Likewise, connected to most of the projects is a public Kanban board on Pivotal. This might be a bit of overkill, but it provides a further level of sharing and exposure to the world. Call me crazy, but someone might actually want to participate in one of my projects at some point, and to look over an organized board of all the issues, shows them you're on top of the state of the software and ready to share development. For candidates, applying to jobs, I'd just simply be super impressed if they did so since it mirrors a professional production environment. If they can run that and motivate themselves on their own, I'd have no trouble knowing they could do so at my company.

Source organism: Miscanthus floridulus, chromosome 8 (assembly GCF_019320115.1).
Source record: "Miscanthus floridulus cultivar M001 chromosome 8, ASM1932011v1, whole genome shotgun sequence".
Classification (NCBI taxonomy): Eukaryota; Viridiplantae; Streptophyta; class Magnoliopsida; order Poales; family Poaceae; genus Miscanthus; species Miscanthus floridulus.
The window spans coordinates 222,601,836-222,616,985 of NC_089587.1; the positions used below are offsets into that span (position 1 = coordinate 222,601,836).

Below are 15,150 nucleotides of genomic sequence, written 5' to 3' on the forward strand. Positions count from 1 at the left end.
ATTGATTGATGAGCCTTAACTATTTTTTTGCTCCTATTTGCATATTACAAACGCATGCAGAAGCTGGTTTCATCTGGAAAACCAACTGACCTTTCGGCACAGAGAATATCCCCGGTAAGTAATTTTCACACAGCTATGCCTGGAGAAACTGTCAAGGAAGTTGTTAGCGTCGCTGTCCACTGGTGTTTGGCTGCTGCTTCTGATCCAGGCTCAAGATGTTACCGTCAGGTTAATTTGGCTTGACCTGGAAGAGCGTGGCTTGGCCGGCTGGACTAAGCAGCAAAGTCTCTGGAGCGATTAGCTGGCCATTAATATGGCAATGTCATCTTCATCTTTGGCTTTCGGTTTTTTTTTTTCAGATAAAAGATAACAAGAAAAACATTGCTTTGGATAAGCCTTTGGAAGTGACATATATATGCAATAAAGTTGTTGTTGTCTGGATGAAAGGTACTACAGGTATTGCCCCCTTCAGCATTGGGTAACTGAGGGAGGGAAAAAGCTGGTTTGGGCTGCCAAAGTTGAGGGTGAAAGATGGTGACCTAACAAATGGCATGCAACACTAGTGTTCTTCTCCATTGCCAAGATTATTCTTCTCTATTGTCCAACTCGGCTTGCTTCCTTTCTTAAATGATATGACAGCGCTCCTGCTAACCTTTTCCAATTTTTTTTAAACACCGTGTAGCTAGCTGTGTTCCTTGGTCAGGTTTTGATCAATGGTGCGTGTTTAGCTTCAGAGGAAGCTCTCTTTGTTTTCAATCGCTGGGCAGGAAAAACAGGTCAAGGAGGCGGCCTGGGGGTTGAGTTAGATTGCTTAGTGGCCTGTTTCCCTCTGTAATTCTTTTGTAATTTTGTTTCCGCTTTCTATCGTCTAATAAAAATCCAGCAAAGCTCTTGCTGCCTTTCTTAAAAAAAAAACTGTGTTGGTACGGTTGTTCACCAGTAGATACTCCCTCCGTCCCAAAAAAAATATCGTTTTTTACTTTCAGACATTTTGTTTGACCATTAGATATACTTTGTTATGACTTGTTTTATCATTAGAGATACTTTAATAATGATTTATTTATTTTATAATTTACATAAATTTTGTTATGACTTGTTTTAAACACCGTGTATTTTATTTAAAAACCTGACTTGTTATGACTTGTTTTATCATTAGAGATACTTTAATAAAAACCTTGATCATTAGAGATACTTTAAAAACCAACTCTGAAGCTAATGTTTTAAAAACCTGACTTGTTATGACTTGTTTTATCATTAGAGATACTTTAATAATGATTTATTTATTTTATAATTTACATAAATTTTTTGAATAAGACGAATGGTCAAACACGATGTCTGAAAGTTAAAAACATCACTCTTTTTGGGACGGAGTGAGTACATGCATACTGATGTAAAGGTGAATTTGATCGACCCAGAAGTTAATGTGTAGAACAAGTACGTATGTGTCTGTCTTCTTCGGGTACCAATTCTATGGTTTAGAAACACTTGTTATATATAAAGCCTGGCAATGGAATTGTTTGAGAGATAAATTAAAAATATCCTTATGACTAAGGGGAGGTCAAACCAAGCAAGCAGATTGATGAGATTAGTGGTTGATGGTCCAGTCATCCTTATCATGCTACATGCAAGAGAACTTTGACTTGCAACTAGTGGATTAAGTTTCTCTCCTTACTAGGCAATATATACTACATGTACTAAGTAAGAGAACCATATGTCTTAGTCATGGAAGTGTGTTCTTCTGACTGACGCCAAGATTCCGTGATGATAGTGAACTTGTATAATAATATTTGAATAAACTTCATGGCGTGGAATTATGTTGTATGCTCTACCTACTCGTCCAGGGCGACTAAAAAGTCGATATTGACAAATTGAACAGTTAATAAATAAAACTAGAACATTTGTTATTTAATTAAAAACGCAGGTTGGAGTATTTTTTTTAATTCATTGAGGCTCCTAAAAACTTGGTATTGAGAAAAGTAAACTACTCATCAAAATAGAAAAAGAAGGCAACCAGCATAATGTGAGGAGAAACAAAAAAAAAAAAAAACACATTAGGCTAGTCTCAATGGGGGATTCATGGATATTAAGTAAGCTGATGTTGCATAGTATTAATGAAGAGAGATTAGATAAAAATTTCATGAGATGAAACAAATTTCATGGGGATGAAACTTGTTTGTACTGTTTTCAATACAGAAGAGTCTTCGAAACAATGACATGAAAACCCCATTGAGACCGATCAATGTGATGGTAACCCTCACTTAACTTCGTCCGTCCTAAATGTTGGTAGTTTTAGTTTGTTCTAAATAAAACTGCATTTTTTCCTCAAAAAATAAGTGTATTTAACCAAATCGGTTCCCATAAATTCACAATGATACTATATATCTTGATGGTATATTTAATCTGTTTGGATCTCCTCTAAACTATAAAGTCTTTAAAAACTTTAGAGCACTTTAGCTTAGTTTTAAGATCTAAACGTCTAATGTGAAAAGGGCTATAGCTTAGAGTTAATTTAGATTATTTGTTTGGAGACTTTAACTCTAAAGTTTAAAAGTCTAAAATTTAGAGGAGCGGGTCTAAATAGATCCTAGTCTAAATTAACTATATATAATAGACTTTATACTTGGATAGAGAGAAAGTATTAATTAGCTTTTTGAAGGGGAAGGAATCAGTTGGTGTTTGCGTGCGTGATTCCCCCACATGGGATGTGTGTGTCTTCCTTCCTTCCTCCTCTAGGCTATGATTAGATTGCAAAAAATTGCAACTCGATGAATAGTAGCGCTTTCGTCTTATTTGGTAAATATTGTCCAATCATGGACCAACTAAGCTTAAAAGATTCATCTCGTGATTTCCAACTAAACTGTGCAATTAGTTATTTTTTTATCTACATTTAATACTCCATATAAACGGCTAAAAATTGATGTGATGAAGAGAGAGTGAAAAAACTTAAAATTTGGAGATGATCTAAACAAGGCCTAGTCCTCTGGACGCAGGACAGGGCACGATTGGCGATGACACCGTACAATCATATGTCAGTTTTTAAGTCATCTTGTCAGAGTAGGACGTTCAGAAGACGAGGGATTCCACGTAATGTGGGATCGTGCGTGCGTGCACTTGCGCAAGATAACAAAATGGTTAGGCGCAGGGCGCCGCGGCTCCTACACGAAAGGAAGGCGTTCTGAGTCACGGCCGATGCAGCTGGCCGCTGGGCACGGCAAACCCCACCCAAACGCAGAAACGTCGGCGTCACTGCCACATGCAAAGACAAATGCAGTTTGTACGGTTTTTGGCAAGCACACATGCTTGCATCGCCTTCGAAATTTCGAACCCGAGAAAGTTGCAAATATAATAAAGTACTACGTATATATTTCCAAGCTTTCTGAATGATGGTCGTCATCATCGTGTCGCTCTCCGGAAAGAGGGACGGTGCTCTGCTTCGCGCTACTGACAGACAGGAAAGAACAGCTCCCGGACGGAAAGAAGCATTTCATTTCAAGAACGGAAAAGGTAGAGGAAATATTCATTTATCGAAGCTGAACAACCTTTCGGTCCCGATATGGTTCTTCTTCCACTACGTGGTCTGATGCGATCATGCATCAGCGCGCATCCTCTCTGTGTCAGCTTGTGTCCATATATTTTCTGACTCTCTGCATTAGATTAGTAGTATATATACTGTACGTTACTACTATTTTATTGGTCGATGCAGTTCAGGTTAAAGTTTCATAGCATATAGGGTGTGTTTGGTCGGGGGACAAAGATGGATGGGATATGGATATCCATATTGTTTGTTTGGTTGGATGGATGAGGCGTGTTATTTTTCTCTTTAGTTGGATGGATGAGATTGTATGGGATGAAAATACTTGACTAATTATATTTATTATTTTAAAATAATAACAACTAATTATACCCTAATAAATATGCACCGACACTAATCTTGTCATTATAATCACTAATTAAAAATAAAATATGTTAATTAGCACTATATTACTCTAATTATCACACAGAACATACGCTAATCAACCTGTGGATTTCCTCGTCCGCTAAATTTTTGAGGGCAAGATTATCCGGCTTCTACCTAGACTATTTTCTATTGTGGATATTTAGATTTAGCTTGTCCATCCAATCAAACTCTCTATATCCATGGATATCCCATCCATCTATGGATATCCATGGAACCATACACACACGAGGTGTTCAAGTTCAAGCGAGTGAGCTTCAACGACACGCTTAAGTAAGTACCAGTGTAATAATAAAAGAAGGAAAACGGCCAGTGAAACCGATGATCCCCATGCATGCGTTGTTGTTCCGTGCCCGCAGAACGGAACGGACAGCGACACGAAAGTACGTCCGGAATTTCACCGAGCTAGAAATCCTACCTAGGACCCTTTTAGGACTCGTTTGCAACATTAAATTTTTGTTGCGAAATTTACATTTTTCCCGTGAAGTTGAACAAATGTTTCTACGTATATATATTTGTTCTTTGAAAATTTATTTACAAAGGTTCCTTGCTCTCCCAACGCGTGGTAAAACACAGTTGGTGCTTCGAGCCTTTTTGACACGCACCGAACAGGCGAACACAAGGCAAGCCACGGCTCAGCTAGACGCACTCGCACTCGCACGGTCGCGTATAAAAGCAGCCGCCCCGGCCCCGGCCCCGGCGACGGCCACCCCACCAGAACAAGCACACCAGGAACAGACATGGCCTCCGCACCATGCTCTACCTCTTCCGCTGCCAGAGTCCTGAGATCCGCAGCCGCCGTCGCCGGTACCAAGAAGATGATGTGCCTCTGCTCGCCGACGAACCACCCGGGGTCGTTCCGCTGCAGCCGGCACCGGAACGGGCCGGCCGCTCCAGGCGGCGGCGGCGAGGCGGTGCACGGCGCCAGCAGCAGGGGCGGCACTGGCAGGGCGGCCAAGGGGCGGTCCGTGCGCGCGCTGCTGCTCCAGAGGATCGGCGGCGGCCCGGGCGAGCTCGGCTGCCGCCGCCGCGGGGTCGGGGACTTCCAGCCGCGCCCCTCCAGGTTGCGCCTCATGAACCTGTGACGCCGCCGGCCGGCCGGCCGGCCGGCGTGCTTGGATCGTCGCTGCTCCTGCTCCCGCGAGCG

Code Fetishism is Bad

I hate this shit:

This shit:

Oh and this shit:

Granted - I get why these scenes are in television and movies. It takes a dry subject and makes it look a little more interesting than not at all. Furthermore, technology always carries a little bit of mystique with it. That's fair, and I don't think movies should stop doing it. I'd hate to have to watch some hacker character run Linux updates when they could have cool graphs and code moving on screen. 

But I can't get past it. There's three main issues I have with them and all of them undermine actually people becoming awesome superhackers: 

Confusion about knowledge to action. There is a lot of stuff you need to do to make code work, even hacked together code. There's a lot of support programs, technical manuals and such that you have to slog through. Hey, but we got a goal so it's worth the sacrifice. Sure, movies set up false expectations about the work involved in everything, but there's not even a training montage in computer movies.